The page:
New hire strengthens ties between NJ, Odessa orphanage
Rebecca Silverstein named development director for Tikva Home
Rebecca Silverstein says she is “passionate about Jewish causes.” Photo courtesy Rebecca Silverstein
November 22, 2011
A Ukraine-based orphanage solidified its already strong ties with New Jersey by naming Rebecca Silverstein of Caldwell as its director of development.
In her new role, Silverstein, 30, a social worker, will aim to diversify the donor base and increase the visibility of Tikva Children’s Home of Odessa. A network of homes and schools founded in 1993, Tikva is a beneficiary agency of the UJA MetroWest Campaign, thanks in large part to the support of former North Caldwell philanthropists Ed and Leah Frankel.
Ed, founder of Vitaquest, a maker of nutritional supplements, is Tikva’s board chair; its girls’ home is named for Leah.
Earlier this year, the Frankels, now residents of Jupiter, Fla., established a permanent endowment with the Jewish Community Foundation of MetroWest NJ.
Silverstein’s goal will be to build on that base. One of the biggest challenges, she said, is generating interest and “buzz” in an organization so far away.
“I want to try to give people the feel, the taste, the touch of the orphanage in Odessa,” she said.
Among her first tests will be a fund-raising dinner to be held Wednesday, Dec. 7, at Manhattan’s Chelsea Piers. The gala, celebrating a partnership between Tikva and the fashion giant Marc Ecko Enterprises, will honor Ecko founder Seth Gerszberg of Highland Park.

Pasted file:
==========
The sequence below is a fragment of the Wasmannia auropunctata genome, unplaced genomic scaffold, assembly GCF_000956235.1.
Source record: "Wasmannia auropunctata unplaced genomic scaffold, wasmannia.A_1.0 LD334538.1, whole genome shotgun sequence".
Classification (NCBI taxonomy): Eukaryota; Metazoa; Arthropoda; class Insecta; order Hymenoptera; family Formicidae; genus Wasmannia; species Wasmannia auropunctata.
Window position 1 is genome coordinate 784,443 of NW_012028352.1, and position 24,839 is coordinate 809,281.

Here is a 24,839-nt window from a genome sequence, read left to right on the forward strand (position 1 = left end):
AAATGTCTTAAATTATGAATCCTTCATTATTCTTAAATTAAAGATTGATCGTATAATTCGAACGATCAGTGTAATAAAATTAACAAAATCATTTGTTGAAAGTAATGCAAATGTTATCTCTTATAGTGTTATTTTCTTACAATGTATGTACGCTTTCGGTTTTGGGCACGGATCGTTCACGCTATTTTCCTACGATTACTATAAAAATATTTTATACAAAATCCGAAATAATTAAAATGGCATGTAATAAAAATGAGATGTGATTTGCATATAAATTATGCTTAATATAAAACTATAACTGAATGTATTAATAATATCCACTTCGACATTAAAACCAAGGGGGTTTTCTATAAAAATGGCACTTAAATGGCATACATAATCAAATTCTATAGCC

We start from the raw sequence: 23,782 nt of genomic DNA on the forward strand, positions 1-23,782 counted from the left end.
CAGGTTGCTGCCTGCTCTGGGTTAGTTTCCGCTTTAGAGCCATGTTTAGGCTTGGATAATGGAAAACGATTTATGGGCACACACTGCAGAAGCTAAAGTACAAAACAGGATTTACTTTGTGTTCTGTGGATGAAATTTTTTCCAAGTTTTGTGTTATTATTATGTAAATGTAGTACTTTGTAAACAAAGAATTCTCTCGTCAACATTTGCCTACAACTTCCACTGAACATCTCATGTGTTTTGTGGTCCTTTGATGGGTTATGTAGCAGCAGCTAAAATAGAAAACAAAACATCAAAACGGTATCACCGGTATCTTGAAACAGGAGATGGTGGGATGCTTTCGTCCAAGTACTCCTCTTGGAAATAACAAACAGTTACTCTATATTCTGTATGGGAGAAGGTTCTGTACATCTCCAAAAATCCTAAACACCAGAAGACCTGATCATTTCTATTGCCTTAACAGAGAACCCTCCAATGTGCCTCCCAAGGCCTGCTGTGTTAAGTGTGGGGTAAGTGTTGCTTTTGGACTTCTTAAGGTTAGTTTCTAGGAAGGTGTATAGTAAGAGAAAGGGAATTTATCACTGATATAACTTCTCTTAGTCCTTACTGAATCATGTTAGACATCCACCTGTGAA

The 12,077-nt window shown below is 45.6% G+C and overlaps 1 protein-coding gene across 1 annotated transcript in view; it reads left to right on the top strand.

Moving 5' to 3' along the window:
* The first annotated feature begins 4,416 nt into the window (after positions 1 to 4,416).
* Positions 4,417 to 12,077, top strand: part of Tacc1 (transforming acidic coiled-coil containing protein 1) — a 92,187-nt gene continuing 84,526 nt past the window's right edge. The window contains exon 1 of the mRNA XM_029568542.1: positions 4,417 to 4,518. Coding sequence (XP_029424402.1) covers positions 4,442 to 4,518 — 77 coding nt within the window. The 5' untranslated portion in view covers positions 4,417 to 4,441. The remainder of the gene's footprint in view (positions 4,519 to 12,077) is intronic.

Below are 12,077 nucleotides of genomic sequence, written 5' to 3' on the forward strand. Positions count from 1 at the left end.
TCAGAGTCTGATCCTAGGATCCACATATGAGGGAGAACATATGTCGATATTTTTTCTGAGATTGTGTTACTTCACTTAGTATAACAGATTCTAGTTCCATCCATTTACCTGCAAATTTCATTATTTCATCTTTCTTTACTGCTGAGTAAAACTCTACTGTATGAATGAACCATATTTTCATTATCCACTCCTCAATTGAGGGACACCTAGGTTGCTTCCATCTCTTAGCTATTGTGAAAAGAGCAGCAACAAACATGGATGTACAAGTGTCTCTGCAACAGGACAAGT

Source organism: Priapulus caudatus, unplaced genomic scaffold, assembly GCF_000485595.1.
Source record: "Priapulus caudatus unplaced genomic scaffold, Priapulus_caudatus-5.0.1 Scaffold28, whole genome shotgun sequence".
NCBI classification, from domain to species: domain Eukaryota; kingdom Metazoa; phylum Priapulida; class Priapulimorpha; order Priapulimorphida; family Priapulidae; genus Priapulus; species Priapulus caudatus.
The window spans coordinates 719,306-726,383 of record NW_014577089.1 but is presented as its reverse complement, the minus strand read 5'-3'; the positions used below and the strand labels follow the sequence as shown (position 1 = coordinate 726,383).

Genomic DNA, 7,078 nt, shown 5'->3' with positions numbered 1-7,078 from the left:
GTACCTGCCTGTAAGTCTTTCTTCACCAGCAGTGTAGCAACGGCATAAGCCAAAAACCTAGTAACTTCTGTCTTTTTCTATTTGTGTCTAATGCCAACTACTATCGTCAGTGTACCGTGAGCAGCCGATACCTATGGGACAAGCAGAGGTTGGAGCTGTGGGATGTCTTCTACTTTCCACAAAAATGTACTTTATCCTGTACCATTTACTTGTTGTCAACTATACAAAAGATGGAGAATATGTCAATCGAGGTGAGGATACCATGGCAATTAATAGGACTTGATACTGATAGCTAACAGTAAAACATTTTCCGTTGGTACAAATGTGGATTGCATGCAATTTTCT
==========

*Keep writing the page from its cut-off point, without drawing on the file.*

With several weeks to go, she hopes the dinner will bring in over $1 million; Tikva’s annual campaign runs between $7 million and $11 million, Silverstein said.
Silverstein, the daughter of Rabbi Alan and Rita Silverstein of Congregation Agudath Israel in Caldwell, earned a bachelor’s degree at Boston University and a master’s in social work from the University of Southern California.
She has used her social work degree in clinical and therapeutic settings as well as on behalf of organizations. Most recently she had a private practice combining yoga and talk therapy for adolescents with eating disorders. She also worked as a case manager for a multi-purpose senior program through Jewish Family Service of Los Angeles.
She said she is also able to use her social work background in her current position. She visited the orphanage shortly before accepting the job, which began in September.
“When I visit the orphanage, there are needs I am able to notice as a social worker. For example, there are many children with oppositional defiant disorder or post-traumatic stress syndrome,” she said. “As a social worker, I can bring in programs I think the kids can benefit from through my conversations with donors.”
She also has a personal stake in the position.
“Obviously, growing up the daughter of a rabbi, I am passionate about Jewish causes,” she said. “I’m the grandchildren of Holocaust survivors. My maternal grandmother was from the Carpathian Mountains. To work with Jewish children in that part of the world is really interesting for me.”
She has set three goals for her tenure at Tikva: to create greater cohesion among Tikva’s board members, who are spread around the country; to reach a younger generation of donors; and to reach the children and grandchildren of Holocaust survivors.
‘So much more to do’
For a Jewish-run orphanage in the former Soviet Union, Tikva has already attracted an unusual amount of buzz, thanks in part to Gerszberg and his partners.